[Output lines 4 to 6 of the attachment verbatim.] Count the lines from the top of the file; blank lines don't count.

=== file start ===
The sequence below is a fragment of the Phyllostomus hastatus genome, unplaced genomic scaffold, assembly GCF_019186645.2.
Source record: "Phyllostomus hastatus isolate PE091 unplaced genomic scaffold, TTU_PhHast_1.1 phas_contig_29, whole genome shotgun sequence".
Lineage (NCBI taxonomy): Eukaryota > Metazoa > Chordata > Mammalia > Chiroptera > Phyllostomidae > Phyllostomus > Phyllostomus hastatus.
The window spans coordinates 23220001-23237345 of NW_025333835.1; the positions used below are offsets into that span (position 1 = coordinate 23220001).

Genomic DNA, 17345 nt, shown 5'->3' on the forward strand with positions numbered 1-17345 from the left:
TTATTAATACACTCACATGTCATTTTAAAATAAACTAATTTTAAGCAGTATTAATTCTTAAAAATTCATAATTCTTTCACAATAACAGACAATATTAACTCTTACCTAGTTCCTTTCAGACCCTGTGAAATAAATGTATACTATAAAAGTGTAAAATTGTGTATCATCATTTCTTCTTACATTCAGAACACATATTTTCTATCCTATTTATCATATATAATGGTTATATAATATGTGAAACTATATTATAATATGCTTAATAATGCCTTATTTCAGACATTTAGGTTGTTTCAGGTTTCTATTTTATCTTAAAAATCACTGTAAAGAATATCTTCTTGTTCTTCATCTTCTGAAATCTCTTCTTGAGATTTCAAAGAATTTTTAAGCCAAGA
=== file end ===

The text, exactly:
The window spans coordinates 23220001-23237345 of NW_025333835.1; the positions used below are offsets into that span (position 1 = coordinate 23220001).

Genomic DNA, 17345 nt, shown 5'->3' on the forward strand with positions numbered 1-17345 from the left:
TTATTAATACACTCACATGTCATTTTAAAATAAACTAATTTTAAGCAGTATTAATTCTTAAAAATTCATAATTCTTTCACAATAACAGACAATATTAACTCTTACCTAGTTCCTTTCAGACCCTGTGAAATAAATGTATACTATAAAAGTGTAAAATTGTGTATCATCATTTCTTCTTACATTCAGAACACATATTTTCTATCCTATTTATCATATATAATGGTTATATAATATGTGAAACTATATTATAATATGCTTAATAATGCCTTATTTCAGACATTTAGGTTGTTTCAGGTTTCTATTTTATCTTAAAAATCACTGTAAAGAATATCTTCTTGTTCTTCATCTTCTGAAATCTCTTCTTGAGATTTCAAAGAATTTTTAAGCCAAGA